Everything is a good title for something. - A sign above the door reads “Meals and memories made here.” I can vouch for this. The food was delicious but I’m having all these detailed glimpses into my...
Monday, April 5, 2010
From Denzel to the Truth, or Props for props
I'm the dork who notices the books that characters in movies are reading. And if the title or author strikes me as interesting, I'll Google it to find out more. A pathetic practice, sure, but I find books all kinds of ways and movie books have netted me a few keepers.
I'm pretty sure that Matt Damon's intellectual smackdown in "Good Will Hunting" was the first place/time I'd heard of Howard Zinn's "A People's History of the United States." That's a book that reminds you that there is more than one story to be told around any historical event, that the less told stories are a critical part of getting a more complete picture, and that we rarely get close to a complete picture in history classes growing up.
At the end of one of the X-Men movies, Patrick Stewart as Professor Xavier asks a new group of mutant students if they know T. H. White's "The Once and Future King." As a nine-year-old in fourth grade, I named our Golden Retriever "Morgan" after King Arthur's sister Morgan Le Fay (not so much endorseable as a namesake, but I liked the name ;). Any creative re-telling of the Arthurian legend will get my attention and White's "King" sits on my bookshelf as a keeper--one which is a favorite of my brother-in-law as well.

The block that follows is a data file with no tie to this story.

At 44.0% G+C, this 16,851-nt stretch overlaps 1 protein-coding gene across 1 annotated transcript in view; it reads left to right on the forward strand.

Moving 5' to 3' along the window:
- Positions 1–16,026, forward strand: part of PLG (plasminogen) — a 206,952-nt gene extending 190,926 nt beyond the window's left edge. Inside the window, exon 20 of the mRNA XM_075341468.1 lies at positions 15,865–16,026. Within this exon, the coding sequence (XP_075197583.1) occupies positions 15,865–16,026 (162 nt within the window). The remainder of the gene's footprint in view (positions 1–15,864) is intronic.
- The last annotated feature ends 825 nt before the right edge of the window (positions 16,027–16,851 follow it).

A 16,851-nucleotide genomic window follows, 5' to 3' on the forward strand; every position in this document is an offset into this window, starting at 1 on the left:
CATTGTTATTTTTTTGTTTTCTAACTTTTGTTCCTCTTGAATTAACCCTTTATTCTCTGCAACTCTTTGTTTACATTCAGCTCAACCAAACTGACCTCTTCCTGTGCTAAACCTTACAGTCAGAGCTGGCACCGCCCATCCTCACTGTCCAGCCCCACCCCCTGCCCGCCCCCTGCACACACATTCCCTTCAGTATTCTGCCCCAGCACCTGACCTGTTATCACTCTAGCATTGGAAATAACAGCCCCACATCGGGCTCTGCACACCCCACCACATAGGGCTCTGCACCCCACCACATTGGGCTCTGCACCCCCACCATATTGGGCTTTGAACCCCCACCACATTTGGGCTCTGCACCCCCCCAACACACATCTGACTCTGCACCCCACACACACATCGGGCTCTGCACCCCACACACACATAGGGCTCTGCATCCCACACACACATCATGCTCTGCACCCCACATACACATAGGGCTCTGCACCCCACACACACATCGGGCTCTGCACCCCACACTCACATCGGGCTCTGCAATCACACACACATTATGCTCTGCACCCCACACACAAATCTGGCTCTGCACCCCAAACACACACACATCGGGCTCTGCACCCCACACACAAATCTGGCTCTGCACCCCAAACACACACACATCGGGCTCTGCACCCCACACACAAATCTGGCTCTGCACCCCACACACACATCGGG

In the movie, "The Hurricane," as Denzel Washington lies in bed in his prison cell, there is a scene where he is reading "The Awakening of Intelligence" by Jiddu Krishnamurti. JK is not one you'd come across in school, but maybe he should be.
Krishnamurti has become one of my peeps. A philosophical/spiritual seeker who shuns the known/the expected, poo-poos the concept of gurus and won't be spoon-fed anything by anyone. He encourages us to find ourselves and to find things out for ourselves and to learn from our experience in the present; not to be so conditioned by the past that we lose the chance to live, to learn, now, for ourselves.
So that's my Monday morning thought for today. And Krishnamurti's "Freedom From the Known," thanks to a tangential introduction from Denzel and co., now ranks as one of my favorite slim books (124 pages). Feel free to fire back your own slim book favorites, which will perhaps be a post unto itself.